Venezuela state oil company gave cash to Trump inauguration
Venezuela has donated $500,000 to US President Donald Trump's inauguration, newly released records show.
Citgo Petroleum, a US-based subsidiary of the Venezuelan state-owned oil company, is named in papers filed with the Federal Election Commission.
The revelation comes as the Venezuelan economy appears to be crippled by food shortages, violent crime and inflation.
Three people were killed in protests on Wednesday as tens of thousands took to the streets to demand new elections
Other major corporations named in the documents include Pepsi and Walmart, which gave $250,000 and $150,000 respectively, while owners of NFL teams or their companies gave more than $5m.
Casino owner and billionaire Sheldon Adelson also gave $5m.
Business as usual - Analysis by Luis Fajardo, BBC Mundo
Venezuela is in the middle of a major economic crisis, which has the oil-rich country flirting with hyperinflation.
This Wednesday, street protests demanding the resignation of President Nicolas Maduro resulted in at least two persons shot dead.
In this chaotic context, it is perhaps less surprising that Venezuelan media did not seem to dedicate much time to cover the news that their government gave, through a state-owned oil company, a US$500,000 contribution to Donald Trump's inauguration.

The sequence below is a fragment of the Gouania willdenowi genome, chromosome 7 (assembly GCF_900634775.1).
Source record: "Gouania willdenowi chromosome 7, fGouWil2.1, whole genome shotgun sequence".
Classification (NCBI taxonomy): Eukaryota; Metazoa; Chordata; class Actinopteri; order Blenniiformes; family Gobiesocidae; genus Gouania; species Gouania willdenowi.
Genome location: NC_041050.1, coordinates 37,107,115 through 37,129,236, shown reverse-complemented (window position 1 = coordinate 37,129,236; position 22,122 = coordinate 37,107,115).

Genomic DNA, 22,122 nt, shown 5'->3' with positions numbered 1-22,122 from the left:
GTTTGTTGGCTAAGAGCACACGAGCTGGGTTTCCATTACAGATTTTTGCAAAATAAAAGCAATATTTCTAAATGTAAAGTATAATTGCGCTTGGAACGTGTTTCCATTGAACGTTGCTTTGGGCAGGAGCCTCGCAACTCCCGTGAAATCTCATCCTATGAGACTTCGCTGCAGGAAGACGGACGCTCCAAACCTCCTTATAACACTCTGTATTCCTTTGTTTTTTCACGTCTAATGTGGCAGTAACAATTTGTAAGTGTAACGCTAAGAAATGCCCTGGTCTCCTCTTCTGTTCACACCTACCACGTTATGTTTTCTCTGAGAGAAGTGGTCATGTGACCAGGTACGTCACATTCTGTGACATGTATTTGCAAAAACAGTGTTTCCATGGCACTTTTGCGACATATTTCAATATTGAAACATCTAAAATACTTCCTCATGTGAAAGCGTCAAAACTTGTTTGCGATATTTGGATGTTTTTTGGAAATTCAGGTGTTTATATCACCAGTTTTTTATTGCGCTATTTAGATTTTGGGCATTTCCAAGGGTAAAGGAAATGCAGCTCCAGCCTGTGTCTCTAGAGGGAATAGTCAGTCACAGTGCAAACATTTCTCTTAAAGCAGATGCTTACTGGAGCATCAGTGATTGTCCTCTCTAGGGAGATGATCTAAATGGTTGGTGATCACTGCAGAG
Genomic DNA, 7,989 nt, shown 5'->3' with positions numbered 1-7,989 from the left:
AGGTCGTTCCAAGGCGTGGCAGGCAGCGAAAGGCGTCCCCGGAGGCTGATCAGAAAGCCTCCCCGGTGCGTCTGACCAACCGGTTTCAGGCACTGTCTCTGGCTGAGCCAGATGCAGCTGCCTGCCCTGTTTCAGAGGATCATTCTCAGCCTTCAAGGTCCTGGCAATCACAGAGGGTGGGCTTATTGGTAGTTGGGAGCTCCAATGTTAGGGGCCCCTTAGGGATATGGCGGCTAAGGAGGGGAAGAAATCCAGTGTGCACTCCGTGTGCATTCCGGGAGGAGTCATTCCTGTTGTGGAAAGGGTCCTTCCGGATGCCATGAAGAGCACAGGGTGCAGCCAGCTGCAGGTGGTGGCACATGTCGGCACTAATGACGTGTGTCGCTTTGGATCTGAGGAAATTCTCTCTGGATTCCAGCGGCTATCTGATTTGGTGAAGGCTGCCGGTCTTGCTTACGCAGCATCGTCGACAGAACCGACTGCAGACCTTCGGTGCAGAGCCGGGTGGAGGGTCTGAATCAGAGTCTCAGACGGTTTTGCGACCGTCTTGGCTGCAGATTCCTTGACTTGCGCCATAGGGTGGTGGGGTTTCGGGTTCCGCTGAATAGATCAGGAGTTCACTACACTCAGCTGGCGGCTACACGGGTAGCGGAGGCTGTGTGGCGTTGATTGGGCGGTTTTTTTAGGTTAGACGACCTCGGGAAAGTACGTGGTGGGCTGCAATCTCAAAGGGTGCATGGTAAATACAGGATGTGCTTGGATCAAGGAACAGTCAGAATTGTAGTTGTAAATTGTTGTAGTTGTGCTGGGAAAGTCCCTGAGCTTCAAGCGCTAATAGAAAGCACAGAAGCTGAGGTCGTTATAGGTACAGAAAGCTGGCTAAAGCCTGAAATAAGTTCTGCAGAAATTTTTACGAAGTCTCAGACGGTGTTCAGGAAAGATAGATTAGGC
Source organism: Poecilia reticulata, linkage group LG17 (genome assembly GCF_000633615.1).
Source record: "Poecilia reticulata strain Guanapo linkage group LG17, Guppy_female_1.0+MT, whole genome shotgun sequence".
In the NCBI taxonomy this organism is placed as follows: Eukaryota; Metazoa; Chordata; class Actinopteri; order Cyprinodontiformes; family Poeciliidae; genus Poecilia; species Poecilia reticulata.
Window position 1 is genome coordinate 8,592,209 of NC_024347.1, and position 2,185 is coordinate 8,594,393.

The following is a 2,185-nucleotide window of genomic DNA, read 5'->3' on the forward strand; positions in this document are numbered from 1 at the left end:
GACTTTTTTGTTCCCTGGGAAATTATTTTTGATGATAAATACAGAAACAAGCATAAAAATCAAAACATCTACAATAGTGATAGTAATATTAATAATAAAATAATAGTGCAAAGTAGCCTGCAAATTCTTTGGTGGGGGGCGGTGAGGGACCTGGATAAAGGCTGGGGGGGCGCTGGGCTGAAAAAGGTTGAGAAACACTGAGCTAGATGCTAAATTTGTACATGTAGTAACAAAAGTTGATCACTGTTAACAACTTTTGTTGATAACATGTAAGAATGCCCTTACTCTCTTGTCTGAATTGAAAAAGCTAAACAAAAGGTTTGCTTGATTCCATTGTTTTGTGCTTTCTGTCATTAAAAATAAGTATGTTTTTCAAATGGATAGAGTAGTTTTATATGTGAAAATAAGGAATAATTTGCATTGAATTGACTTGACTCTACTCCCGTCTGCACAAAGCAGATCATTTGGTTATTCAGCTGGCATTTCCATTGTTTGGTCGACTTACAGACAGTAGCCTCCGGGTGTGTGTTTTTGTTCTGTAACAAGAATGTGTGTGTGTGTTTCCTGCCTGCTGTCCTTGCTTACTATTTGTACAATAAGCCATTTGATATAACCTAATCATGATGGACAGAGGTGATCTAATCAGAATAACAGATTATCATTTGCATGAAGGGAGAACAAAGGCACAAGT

Still, some analysts in Venezuela are expressing anger at the news.
"We have been experiencing four consecutive years of recession, we have the highest inflation in the world and are facing scarcity in many basic goods. It is scandalous that Venezuela, facing such a crisis, would make those donations to the inauguration of a US president, who at least in theory, is ideologically confronted with the revolution," Jose Manuel Puente, a professor of public policy at IESA university in Caracas, tells the BBC.
The payment was reportedly made through Citgo, a US subsidiary of Venezuelan state-owned oil company PDVSA.
It is not the first time Citgo has been involved in politically controversial activities in the US. President Maduro's predecessor, Hugo Chavez, used the company a few years ago to provide subsidised fuel to low-income citizens in several major US cities.
His critics said then it was a propaganda ploy designed to annoy his ideological rivals at the White House.
But now the Maduro administration would seem to be in a less confrontational mode towards Washington.
The Venezuelan president has recently been quoted saying that Trump has been the target of a "brutal hate campaign" and added that he "won't be worse than Obama".
"The (Bolivarian) revolution is pragmatic," Puente tells the BBC. "Eighteen years after the beginning of the revolution, the US is still their main trading partner. It is business as usual".